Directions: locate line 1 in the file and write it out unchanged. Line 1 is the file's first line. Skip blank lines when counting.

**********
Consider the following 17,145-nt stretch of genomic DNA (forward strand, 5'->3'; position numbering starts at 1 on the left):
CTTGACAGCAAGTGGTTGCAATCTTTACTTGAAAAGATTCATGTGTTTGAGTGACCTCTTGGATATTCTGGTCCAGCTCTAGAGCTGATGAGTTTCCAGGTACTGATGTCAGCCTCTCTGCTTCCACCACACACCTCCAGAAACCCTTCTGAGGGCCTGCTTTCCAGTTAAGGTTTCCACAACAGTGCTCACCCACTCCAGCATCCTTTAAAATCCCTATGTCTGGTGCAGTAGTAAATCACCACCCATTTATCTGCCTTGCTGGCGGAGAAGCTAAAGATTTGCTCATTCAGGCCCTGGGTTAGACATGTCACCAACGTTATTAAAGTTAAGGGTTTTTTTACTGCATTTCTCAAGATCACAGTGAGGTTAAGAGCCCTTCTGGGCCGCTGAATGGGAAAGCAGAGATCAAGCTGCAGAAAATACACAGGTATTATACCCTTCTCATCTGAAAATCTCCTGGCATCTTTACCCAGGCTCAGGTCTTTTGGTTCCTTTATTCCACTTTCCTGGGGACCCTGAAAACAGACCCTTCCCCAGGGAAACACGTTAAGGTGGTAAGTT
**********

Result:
Consider the following 17,145-nt stretch of genomic DNA (forward strand, 5'->3'; position numbering starts at 1 on the left):